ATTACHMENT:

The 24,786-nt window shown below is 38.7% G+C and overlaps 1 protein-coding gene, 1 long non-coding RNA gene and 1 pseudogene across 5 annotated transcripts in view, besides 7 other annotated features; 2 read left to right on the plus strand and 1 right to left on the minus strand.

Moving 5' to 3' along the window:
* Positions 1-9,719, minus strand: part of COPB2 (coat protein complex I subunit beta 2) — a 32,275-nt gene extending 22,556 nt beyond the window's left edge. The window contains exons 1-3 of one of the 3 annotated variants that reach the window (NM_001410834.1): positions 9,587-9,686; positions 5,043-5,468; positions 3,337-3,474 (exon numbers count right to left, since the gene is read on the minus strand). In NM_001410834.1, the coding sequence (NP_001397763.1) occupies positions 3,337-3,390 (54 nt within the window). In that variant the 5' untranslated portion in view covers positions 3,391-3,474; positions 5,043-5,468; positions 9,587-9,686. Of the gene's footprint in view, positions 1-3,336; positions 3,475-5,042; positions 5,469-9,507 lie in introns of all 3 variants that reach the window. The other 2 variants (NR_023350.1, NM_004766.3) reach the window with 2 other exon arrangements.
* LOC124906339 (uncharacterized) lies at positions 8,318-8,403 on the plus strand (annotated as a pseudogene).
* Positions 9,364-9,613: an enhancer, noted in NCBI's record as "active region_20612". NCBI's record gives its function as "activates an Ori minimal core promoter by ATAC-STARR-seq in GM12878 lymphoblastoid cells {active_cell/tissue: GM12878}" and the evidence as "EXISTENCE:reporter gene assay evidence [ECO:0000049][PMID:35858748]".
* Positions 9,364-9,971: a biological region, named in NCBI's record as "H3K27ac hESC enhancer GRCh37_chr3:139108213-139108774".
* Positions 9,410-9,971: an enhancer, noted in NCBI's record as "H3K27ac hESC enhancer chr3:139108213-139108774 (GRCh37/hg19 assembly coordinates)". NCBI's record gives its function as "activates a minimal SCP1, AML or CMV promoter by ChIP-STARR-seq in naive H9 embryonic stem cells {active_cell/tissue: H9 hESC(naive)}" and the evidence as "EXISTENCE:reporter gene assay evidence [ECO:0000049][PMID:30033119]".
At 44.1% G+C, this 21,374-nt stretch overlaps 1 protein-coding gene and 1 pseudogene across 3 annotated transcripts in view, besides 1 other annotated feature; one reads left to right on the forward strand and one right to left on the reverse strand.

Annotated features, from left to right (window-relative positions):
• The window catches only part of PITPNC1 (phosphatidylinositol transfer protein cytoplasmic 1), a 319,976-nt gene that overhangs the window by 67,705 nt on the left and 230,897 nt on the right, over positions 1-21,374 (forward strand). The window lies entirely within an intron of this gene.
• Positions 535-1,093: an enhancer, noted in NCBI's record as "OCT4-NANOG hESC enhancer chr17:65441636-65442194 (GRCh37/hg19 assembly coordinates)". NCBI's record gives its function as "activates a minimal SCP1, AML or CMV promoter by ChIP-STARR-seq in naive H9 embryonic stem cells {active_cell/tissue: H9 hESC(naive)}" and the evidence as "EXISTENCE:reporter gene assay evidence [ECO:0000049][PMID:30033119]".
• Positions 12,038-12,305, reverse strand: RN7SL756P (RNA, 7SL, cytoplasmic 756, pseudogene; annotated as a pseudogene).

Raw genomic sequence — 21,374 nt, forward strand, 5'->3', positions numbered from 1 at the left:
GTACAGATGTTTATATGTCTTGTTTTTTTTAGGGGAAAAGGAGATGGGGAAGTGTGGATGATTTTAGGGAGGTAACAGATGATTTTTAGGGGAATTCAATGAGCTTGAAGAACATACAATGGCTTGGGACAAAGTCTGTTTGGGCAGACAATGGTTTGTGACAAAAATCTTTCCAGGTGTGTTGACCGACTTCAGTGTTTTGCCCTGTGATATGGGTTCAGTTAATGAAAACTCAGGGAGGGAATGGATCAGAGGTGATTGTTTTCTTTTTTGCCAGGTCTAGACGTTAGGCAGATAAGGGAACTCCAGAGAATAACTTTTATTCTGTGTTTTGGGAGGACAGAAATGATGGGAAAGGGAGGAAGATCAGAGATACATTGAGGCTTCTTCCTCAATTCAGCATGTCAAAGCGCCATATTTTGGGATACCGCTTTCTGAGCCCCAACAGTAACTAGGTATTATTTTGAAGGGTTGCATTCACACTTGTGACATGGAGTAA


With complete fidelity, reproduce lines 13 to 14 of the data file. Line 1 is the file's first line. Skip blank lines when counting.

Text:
Raw genomic sequence — 21,374 nt, forward strand, 5'->3', positions numbered from 1 at the left:
GTACAGATGTTTATATGTCTTGTTTTTTTTAGGGGAAAAGGAGATGGGGAAGTGTGGATGATTTTAGGGAGGTAACAGATGATTTTTAGGGGAATTCAATGAGCTTGAAGAACATACAATGGCTTGGGACAAAGTCTGTTTGGGCAGACAATGGTTTGTGACAAAAATCTTTCCAGGTGTGTTGACCGACTTCAGTGTTTTGCCCTGTGATATGGGTTCAGTTAATGAAAACTCAGGGAGGGAATGGATCAGAGGTGATTGTTTTCTTTTTTGCCAGGTCTAGACGTTAGGCAGATAAGGGAACTCCAGAGAATAACTTTTATTCTGTGTTTTGGGAGGACAGAAATGATGGGAAAGGGAGGAAGATCAGAGATACATTGAGGCTTCTTCCTCAATTCAGCATGTCAAAGCGCCATATTTTGGGATACCGCTTTCTGAGCCCCAACAGTAACTAGGTATTATTTTGAAGGGTTGCATTCACACTTGTGACATGGAGTAA